Progressive economic policies

The Secular Party stands for:

  • Balanced budgets over the long term
  • Increasing the competitiveness of Australian industry
  • Reducing the trade deficit
  • Encouraging new technologies
  • Using the benefits of economic growth for the long-term advantage of all
  • Implementing an international tax on currency transfers (Tobin tax)
  • Implementing a price on carbon and an international carbon tax

The Secular Party recognises that the age-old struggle between the forces of labour and capital is no longer the major determinant in political economy. Unlike the major parties, we have no allegiance to the sectional interests of labour or capital. The Secular Party bases its economic policies on judgements concerning the long-term public interest and the interests of global humanity.

In doing so, we are guided by the heritage of the classical economists of the Enlightenment, including both Adam Smith and Jeremy Bentham. The Secular Party is also not so constrained by ideology as to suppose that the macroeconomic management insights established by J. M. Keynes will never again be relevant. We therefore maintain that balanced government budgets, over the long term, as well as a balanced foreign trade account, are legitimate concerns of government policy.

We recognise that the benefits of capitalism are derived neither by exploitation, nor by the exertion of monopoly power of any kind. Such benefits, as are apparent in the continuous rise in living standards that have been sustained for over two hundred years, are due not to any religion, but to what is in fact a humanist phenomenon — technical progress and commercial innovation. The Secular Party has as its core philosophy the development and maintenance of economic policies that support this process.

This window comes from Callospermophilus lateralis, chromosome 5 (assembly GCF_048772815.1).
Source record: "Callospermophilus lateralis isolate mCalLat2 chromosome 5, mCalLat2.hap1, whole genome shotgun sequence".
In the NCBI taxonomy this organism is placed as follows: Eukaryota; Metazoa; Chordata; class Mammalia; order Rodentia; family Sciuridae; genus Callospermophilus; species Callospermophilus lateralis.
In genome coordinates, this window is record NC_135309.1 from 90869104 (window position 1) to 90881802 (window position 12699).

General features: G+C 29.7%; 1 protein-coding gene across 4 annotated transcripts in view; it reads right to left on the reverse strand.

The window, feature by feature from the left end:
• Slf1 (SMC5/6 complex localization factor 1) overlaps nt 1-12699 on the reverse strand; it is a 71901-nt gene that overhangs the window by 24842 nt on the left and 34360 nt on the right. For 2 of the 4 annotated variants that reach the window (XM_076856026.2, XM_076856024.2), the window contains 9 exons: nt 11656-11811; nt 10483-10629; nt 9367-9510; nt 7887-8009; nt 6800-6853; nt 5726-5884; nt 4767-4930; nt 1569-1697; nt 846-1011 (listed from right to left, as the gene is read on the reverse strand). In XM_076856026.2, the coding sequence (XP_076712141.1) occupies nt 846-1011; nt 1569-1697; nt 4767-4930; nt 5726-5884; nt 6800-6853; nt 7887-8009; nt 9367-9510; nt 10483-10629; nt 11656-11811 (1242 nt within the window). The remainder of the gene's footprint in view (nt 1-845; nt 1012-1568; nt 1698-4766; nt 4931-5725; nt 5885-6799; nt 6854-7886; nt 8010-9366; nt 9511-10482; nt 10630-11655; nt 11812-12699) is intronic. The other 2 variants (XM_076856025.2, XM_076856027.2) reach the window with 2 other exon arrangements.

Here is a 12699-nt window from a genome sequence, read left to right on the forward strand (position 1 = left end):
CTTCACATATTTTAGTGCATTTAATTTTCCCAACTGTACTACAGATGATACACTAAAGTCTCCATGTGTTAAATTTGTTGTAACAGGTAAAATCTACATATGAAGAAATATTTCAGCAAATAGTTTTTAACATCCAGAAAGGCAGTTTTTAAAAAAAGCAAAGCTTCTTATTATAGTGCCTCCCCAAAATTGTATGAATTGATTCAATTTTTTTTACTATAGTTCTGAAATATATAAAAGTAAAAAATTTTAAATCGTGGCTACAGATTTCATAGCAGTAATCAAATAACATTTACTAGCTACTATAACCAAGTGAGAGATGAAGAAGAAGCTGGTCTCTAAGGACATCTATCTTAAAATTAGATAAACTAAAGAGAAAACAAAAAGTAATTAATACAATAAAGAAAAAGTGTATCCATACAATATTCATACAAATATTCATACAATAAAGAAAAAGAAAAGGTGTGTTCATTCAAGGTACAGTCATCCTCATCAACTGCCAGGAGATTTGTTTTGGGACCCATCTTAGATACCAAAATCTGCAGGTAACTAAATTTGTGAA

The major economic challenges that lie ahead derive from international inequity and environmental problems associated with oil resource depletion and global warming. Insufficient provision has been made in Australia for looming environmental problems, especially in terms of water conservation and addressing dry land salinity.

Eliminating world poverty is a feasible goal, requiring the fostering of aid, trade and good governance, but will not be achieved without a far greater degree of international goodwill and co-operation. The continuing and egregious nature of global religious conflict is a severe impediment to achieving the co-operation required. Secular values must be promoted and secular policies implemented far more widely in order to achieve this.

Addressing global inequity requires genuine trade liberalisation, but this alone is insufficient. To provide global funds for poverty reduction programs, the Secular Party supports the implementation of a tax on international currency transactions (the Tobin tax).

It is necessary that the combustion of carbon by the electricity generation industry worldwide be drastically reduced. Highest priority must be given to the introduction of taxes on carbon emissions. As an additional measure, due to the urgency of the global warming situation, the Secular Party proposes a tax on the international trade in coal, the proceeds of which should be mandated to be used in providing alternative energy programmes, particularly in those countries adversely affected by the tax.

 

The social object of skilled investment should be to defeat the dark forces of time and ignorance which envelope our future. John Maynard Keynes

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